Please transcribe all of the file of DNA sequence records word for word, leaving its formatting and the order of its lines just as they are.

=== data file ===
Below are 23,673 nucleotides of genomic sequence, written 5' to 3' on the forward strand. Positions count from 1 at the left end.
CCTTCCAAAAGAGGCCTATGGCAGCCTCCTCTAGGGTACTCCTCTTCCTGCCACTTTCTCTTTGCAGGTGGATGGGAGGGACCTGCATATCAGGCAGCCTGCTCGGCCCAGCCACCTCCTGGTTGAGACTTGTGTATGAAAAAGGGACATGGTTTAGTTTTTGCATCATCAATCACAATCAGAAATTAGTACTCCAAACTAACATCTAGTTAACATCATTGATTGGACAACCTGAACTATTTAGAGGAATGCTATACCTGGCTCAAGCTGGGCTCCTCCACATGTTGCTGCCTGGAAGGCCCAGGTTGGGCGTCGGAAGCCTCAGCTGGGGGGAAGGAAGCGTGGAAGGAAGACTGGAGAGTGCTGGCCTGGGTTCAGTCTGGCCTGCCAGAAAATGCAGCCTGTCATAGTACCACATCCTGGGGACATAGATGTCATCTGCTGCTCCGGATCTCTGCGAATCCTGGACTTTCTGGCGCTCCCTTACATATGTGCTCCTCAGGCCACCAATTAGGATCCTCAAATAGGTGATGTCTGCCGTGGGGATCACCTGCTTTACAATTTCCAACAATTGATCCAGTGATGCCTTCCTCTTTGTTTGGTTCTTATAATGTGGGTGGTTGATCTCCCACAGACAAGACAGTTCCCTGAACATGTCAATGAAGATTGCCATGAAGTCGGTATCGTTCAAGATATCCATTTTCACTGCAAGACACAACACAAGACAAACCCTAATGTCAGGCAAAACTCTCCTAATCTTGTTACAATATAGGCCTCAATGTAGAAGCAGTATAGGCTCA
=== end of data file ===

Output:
Below are 23,673 nucleotides of genomic sequence, written 5' to 3' on the forward strand. Positions count from 1 at the left end.
CCTTCCAAAAGAGGCCTATGGCAGCCTCCTCTAGGGTACTCCTCTTCCTGCCACTTTCTCTTTGCAGGTGGATGGGAGGGACCTGCATATCAGGCAGCCTGCTCGGCCCAGCCACCTCCTGGTTGAGACTTGTGTATGAAAAAGGGACATGGTTTAGTTTTTGCATCATCAATCACAATCAGAAATTAGTACTCCAAACTAACATCTAGTTAACATCATTGATTGGACAACCTGAACTATTTAGAGGAATGCTATACCTGGCTCAAGCTGGGCTCCTCCACATGTTGCTGCCTGGAAGGCCCAGGTTGGGCGTCGGAAGCCTCAGCTGGGGGGAAGGAAGCGTGGAAGGAAGACTGGAGAGTGCTGGCCTGGGTTCAGTCTGGCCTGCCAGAAAATGCAGCCTGTCATAGTACCACATCCTGGGGACATAGATGTCATCTGCTGCTCCGGATCTCTGCGAATCCTGGACTTTCTGGCGCTCCCTTACATATGTGCTCCTCAGGCCACCAATTAGGATCCTCAAATAGGTGATGTCTGCCGTGGGGATCACCTGCTTTACAATTTCCAACAATTGATCCAGTGATGCCTTCCTCTTTGTTTGGTTCTTATAATGTGGGTGGTTGATCTCCCACAGACAAGACAGTTCCCTGAACATGTCAATGAAGATTGCCATGAAGTCGGTATCGTTCAAGATATCCATTTTCACTGCAAGACACAACACAAGACAAACCCTAATGTCAGGCAAAACTCTCCTAATCTTGTTACAATATAGGCCTCAATGTAGAAGCAGTATAGGCTCA